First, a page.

You know how hard it is to get your mind around the size of even a single galaxy in the universe? Now try to imagine a wall of galaxies cemented together by dark matter.
A highly sensitive radio telescope has seen something peculiar in the depths of our cosmos: A group of supermassive black holes are mysteriously aligned, as if captured in a synchronized dance.
Astronomers have found a monster black hole, some 17 billion times more massive than the sun, in a modestly sized galaxy, raising suspicions that supermassive black holes may be much more common than originally thought.
Astronomers have observed a supermassive black hole in a distant quasar and made a stunning discovery -- it's spinning one-third the speed of light.
Last week, a group of astronomers announced that they had for the first time discovered the source galaxy for a mysterious type of event known as a fast radio burst (FRB). But only a few days later, another group of scientists produced informal research that suggested otherwise.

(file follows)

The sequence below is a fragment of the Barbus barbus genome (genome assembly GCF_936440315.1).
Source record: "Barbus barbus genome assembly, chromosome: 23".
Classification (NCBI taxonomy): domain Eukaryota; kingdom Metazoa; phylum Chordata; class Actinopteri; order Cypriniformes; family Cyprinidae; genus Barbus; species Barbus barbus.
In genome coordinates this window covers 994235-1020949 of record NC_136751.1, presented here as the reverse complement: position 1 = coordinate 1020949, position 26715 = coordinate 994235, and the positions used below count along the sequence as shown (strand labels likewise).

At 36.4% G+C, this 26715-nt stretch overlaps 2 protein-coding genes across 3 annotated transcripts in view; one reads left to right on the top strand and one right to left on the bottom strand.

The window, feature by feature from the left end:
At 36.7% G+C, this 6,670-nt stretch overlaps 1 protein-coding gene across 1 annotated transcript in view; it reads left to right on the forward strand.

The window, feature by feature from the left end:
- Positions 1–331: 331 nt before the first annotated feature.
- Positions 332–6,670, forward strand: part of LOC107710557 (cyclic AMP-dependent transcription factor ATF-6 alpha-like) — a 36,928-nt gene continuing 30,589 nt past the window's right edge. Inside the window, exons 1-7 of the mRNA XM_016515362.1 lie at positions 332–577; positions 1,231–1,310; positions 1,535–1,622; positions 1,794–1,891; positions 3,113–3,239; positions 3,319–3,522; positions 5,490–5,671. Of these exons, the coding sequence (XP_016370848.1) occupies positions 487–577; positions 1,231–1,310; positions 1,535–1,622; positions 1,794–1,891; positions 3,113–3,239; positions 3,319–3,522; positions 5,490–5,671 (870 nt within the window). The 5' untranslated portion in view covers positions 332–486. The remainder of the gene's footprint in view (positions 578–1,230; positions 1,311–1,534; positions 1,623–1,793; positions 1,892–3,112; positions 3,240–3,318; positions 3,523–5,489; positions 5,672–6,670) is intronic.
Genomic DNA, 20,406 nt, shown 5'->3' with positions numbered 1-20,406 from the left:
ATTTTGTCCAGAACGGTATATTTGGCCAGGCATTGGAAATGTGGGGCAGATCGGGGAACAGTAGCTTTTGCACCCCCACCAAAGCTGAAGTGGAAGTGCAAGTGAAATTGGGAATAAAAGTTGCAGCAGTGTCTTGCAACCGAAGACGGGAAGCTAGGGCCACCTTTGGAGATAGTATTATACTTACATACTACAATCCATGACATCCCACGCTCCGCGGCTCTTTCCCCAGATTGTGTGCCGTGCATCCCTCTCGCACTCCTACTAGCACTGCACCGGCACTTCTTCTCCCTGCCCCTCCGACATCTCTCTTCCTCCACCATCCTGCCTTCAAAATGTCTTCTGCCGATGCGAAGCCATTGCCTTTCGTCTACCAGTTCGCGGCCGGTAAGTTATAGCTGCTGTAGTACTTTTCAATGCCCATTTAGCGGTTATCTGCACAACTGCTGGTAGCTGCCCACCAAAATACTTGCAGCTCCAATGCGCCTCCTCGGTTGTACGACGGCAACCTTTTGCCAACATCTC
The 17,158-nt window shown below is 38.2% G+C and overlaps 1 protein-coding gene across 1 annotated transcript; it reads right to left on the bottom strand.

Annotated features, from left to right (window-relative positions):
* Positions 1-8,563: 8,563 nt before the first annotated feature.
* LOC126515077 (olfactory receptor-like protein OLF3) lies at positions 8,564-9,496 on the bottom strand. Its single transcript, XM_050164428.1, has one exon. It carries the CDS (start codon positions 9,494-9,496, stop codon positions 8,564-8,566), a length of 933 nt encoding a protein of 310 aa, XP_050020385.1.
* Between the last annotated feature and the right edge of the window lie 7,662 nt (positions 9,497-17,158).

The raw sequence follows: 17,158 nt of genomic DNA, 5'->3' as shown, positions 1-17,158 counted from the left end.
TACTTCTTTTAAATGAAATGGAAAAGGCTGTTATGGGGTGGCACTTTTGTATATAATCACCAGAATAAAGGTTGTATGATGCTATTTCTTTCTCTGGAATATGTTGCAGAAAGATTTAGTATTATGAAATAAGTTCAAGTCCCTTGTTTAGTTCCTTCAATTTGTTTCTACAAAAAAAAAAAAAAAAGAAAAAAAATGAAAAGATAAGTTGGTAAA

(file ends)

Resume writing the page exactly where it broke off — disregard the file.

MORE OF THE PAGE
Our Milky Way may be beautiful, but it sure can ruin our view of the cosmos.
In case you didn't know, a huge -- like, on a galactic scale -- cloud of gas is currently speeding toward our galaxy at 700,000 mph.
The space telescope has captured a stunning view of a galaxy that just won't conform to a regular shape.
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